Tag Archives: MCM

LCS Mission Packages: The Basics

LCS Mission Packages: The Basics

USS Freedom (LCS-1) and USS Independence (LCS-2) US Navy Photo

USS Freedom (LCS-1) and USS Independence (LCS-2) US Navy Photo

The beating heart of both variants of the littoral combat ship (LCS) is the series of three mission packages the Navy is developing to handle some of the service’s most dire needs in the littorals.

The modular ship is a marked departure from the past in the way the Navy develops capability for its surface fleet. Sailors often liken the LCS to a video game system—with the mission packages being the actual games. But instead of “Halo” or “Call of Duty,” sailors will try their hands at mine countermeasures (MCM), surface warfare (SuW) and anti-submarine warfare (ASW).

Read More

Aussie Minehunter Finds Lost U.S. Bombs

Aussie Minehunter Finds Lost U.S. Bombs

The Huon class minehunter HMAS Gascoyne, anchored in Sydney Harbour following a ceremonial fleet entry

The Huon class minehunter HMAS Gascoyne, anchored in Sydney Harbour following a ceremonial fleet entry

The Royal Australian Navy (RAN) has found four pieces of ordnance dropped by two U.S. AV-8B Harrier, according to a Friday statement from the Australian Defense Ministry. Read More

Report: Mine Hunter to Recover U.S. Bombs Dropped Near Great Barrier Reef

Report: Mine Hunter to Recover U.S. Bombs Dropped Near Great Barrier Reef

HMAS Diamantina sails into Rabaul Harbour in Papua New Guinea in 2011. Royal Australian Navy Photo

HMAS Diamantina sails into Rabaul Harbour in Papua New Guinea in 2011. Royal Australian Navy Photo

A mine hunting ship will be deployed to find four bombs dropped by two U.S. Marine AV-8B Harriers last week in the Great Barrier Reef Marine Park in Australia, according to local press reports published on Tuesday.

The vessel would either come from U.S. 7th Fleet’s homeport in Japan or Australia’s Fleet Base East in Sydney, according to the report. Read More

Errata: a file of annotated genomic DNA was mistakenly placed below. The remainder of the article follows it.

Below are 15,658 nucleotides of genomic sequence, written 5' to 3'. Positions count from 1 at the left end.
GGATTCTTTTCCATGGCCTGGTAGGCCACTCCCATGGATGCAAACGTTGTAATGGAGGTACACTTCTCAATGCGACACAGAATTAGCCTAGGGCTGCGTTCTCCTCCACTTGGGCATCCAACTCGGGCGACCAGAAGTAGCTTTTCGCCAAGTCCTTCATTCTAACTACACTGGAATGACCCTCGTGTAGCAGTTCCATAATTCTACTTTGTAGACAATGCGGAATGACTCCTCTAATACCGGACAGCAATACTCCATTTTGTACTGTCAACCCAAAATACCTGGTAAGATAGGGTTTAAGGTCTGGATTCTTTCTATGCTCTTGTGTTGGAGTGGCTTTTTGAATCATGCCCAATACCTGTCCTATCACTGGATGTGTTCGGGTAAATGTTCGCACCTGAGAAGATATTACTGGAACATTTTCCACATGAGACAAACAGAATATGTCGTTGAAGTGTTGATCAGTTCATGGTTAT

Perez Report: Many in LCS Program Have Forgotten Key Fundamentals

Perez Report: Many in LCS Program Have Forgotten Key Fundamentals

Rear Adm. Samuel Perez in 2011 while he was commander of Carrier Strike Group 1. Perez was tasked in 2012 to review the Littoral Combat Ship Program. US Navy Photo

Rear Adm. Samuel Perez in 2011 while he was commander of Carrier Strike Group 1. Perez was tasked in 2012 to review the Littoral Combat Ship Program. US Navy Photo

Ahead of a busy week for Littoral Combat Ship policy makers, the Navy has released the executive summary of the Office of Chief of Operations Report (OPNAV) Review of the Littoral Combat Ship led by Rear Adm. Samuel Perez, Deputy Assistant Secretary for Plans, Programs, and Operations in the U.S. Department of State’s Bureau of Political-Military Affairs and former commander of Carrier Strike Group 1.

In January of 2012, Vice Chief of Naval Operations Adm. Mark Ferguson directed Perez to evaluate, “ the Navy’s readiness to receive deploy, employ and deploy the Littoral Combat Ship (LCS) vessel,” according to the review’s executive summary. Read More

Document: Guardian Grounding 'Wholly Preventable'

Document: Guardian Grounding ‘Wholly Preventable’

The following is from the May 22, 2013 U.S. Pacific Fleet investigation findings from the Jan. 17, 2013 grounding of the minesweeper USS Guardian (MCM-5). The report was released by the Navy on June 20.

Causation: This tragic mishap was wholly preventable and was the product of poor voyage planning, poor execution, and unfortunate circumstances. This investigation uncovers no single point of failure; instead, there were numerous links in the error chain leading up to the grounding. Had any one of which been appropriately addressed, the grounding would have been prevented. USS GUARDIAN leadership and watch teams failed to adhere to prudent, safe, and sound navigation principles which would have alerted them to approaching dangers with sufficient time to take mitigating action. Read More

Women Could Serve in Navy Riverine Units by October, SEALs by 2016

Women Could Serve in Navy Riverine Units by October, SEALs by 2016

Navy Special Warfare Combatant-craft Crewmen in a 2009 exercise. US Navy Photo

Navy Special Warfare Combatant-craft Crewmen during a 2009 exercise. US Navy Photo

The Navy will issue a report to the Pentagon by July on the service’s plan to allow women to serve in Costal Riverine Units — one of the few remaining Navy specialties closed to women, according to a report a May 2 implementation report released Tuesday. If approved, female officers and enlisted could serve be assigned to the units as early as October.

The riverine unit integration is the first of five so-called “decision points” in response to the January removal of the ground combat exclusion rule that prevents women from serving in frontline combat units. Read More